SCOTTISH TERRIER
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Scottish Terrier >> History

 

One hundred and twenty years ago in Scotland there was no dog that fit the standard for the breed that we know today. Dog breeding generally was not familiar with the ideals of beauty, while selection was based entirely on the working abilities of the dog. Hard living conditions created a type of dog not intended for the nobility, but for common, modest people. They needed a small, active, strong and self-reliant dog. He did not need much care, ate little and for the most part caught its own food. He had to be able to defend the yard and the livestock from foxes and badgers, so he had to be brave disproportionately to his size, with a long head and powerful jaws and teeth.

Such a "big dog in a small package" we still know today. If we compare his teeth to those of an Alsatian, we will find that they are practically the same size. The firm, sharp fur with dense under-fur protected him from the cold and all sorts of bad weather. Large and strong front paws enabled him to dig around the entrances of fox and badger holes. Of course, animals such as rats and martins were intruders in his environment, and were swiftly eliminated. The neighbour's cat is a mortal enemy, and as a matter of honour and reputation each Scottie carefully watches this enemy to make sure that he does not cross the border. This proud, stubborn and sometimes haughty dog was called in his homeland "the cockerel of the north".

The Scottish Terrier was and is a strong dog on short legs, brave, self-reliant and sufficiently independent to do what he judges best in a given moment. Hence, it is not unusual that the breed which we know today has survived for centuries. There have been some notable changes in appearance, which is normal because the dog is not used for the same purpose today as it once was.

He is now heavier and rounder, with a shorter back, longer hair and a modern "haircut" which gives him the looks of a gentleman. This specific appearance has opened many doors for him, including the catwalk and as an escort to elegant ladies, although by the traditional English classification of male and female escorts, a Scottish Terrier is considered a "man's dog".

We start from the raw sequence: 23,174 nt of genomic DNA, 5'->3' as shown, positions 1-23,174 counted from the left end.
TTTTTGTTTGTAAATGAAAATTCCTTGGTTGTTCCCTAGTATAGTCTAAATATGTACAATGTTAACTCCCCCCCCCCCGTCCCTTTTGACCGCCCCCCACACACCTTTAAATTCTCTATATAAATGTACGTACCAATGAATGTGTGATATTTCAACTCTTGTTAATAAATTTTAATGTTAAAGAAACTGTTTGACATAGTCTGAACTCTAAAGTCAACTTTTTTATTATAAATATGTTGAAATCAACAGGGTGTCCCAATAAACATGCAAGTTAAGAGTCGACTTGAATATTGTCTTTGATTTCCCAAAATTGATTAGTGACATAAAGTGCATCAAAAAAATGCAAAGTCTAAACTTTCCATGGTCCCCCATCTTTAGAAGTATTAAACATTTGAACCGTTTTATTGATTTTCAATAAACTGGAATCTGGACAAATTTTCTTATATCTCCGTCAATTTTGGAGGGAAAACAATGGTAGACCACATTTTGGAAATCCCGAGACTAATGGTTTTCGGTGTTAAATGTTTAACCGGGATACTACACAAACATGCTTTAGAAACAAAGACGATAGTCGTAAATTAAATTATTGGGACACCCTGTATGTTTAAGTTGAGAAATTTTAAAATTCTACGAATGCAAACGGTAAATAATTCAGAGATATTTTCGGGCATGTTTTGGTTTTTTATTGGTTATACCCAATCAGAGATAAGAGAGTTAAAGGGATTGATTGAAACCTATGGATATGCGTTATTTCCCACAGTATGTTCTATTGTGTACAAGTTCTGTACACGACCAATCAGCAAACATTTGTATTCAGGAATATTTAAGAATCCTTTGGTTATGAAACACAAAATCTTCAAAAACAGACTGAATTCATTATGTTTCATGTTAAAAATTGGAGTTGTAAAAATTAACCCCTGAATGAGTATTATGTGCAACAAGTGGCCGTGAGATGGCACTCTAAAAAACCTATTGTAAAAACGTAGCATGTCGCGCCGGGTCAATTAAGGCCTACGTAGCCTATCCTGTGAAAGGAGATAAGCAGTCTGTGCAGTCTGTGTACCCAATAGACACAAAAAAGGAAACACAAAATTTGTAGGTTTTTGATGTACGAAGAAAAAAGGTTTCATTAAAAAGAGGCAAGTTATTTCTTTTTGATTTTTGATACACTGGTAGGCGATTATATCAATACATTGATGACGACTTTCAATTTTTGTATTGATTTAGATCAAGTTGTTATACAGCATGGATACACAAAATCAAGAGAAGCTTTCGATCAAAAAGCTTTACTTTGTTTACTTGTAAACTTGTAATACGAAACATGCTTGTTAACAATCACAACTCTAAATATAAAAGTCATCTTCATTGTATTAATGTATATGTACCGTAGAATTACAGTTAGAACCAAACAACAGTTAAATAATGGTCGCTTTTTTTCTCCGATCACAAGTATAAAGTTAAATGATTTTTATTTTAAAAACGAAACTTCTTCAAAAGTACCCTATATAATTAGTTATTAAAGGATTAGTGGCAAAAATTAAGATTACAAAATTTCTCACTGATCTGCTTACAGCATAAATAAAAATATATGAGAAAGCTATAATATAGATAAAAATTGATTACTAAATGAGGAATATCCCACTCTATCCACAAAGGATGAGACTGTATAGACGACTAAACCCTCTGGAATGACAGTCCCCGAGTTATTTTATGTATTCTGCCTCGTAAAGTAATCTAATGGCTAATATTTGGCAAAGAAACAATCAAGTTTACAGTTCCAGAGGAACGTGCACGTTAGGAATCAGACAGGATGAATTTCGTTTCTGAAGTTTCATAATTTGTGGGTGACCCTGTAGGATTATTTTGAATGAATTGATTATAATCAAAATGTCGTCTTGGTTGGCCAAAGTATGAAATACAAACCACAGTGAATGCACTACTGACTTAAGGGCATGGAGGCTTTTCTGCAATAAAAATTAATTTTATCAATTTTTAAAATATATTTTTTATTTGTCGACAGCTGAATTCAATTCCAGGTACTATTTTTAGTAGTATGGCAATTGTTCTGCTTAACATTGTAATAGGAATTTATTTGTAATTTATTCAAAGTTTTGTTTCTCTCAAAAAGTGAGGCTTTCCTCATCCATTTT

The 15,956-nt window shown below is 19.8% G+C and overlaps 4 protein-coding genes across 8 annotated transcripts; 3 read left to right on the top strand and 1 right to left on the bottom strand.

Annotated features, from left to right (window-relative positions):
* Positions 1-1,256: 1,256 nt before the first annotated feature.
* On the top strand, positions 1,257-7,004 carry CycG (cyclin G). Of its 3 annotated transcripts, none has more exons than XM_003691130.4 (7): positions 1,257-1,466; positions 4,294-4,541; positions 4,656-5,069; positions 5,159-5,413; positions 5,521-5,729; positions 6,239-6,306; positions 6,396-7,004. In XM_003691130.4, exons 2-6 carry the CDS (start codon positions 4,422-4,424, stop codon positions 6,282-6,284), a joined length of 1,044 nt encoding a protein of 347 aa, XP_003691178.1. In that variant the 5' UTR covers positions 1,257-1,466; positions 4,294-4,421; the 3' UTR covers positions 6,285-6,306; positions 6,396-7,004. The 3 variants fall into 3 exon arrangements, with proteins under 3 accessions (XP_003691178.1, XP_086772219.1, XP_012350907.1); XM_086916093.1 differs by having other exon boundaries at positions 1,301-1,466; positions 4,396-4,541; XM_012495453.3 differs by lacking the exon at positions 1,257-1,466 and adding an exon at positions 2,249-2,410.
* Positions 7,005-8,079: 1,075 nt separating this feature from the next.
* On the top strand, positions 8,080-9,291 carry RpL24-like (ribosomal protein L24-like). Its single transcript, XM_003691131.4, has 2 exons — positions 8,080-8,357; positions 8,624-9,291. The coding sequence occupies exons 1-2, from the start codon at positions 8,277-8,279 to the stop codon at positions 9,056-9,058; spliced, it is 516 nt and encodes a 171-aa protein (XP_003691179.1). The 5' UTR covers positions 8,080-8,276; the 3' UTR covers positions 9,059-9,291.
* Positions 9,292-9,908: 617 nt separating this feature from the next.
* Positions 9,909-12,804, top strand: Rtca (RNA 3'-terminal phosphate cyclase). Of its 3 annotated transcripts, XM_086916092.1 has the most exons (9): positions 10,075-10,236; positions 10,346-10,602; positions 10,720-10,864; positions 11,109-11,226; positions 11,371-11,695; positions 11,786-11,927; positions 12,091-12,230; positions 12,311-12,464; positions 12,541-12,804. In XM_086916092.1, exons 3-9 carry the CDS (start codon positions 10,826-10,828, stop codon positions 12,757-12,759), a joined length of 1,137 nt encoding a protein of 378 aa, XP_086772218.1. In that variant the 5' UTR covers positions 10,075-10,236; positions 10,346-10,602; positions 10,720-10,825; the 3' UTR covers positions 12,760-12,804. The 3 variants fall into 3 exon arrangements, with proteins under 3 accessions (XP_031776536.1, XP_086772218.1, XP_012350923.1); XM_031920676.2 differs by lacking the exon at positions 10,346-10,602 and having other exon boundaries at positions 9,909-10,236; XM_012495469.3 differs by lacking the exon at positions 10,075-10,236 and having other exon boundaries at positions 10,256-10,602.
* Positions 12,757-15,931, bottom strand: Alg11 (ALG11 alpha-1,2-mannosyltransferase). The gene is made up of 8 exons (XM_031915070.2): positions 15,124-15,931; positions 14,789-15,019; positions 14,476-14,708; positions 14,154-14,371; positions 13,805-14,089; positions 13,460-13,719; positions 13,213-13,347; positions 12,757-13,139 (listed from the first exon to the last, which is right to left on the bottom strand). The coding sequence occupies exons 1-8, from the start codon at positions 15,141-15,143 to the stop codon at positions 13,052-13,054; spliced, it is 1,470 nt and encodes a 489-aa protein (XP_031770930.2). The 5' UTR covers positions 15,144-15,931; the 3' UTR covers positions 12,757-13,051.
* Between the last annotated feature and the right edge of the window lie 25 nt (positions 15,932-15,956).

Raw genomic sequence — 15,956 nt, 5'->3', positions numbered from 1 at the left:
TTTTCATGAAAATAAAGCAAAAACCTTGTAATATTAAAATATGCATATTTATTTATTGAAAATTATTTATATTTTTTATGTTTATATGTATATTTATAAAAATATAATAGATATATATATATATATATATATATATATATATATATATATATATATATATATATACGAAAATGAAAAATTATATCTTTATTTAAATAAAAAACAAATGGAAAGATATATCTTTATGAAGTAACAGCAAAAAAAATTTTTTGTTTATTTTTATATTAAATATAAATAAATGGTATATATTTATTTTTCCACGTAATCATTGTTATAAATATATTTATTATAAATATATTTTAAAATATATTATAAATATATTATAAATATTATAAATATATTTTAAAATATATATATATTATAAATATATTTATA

Everyone remembers him from the most beautiful cartoon ever made about dogs, "Lady and the Tramp" by Walt Disney, where he acted as the retired captain with a Scottish tartan overcoat. Paul Rab draws comics of a Scottish Terrier named Rac, which is why this name is popular for the entire breed in the USA. We all know the Black & White whisky label, which features both a white West Scotland Terrier and a black Scottish Terrier . Our grandmothers had bookmarks, figures and brooches by Swarovsky in the shape of a Scottish Terrier, while their husbands owned ties with the same motif.

This is the only breed of dog that has been in the White House three times! President Roosevelt didn't go anywhere without his famous Scottie Fala, while President George W Bush can be seen entering the aeroplane with Barney, the current "first dog" of the USA, in his arms. Barney recently got a companion, Miss Beazley. The Americans are really a special nation: when they really love something, they go crazy over it. Hence, all information about the presidential Scottie can be found on the web pages of the White House, www.whitehouse.gov/barney/ with new photos every day, and the possibility of writing Barney an e-mail. Hence, the Scottish Terrier became the first breed of dog with access to electronic communication!

Kennel Petscott
 

 
Brundo 2006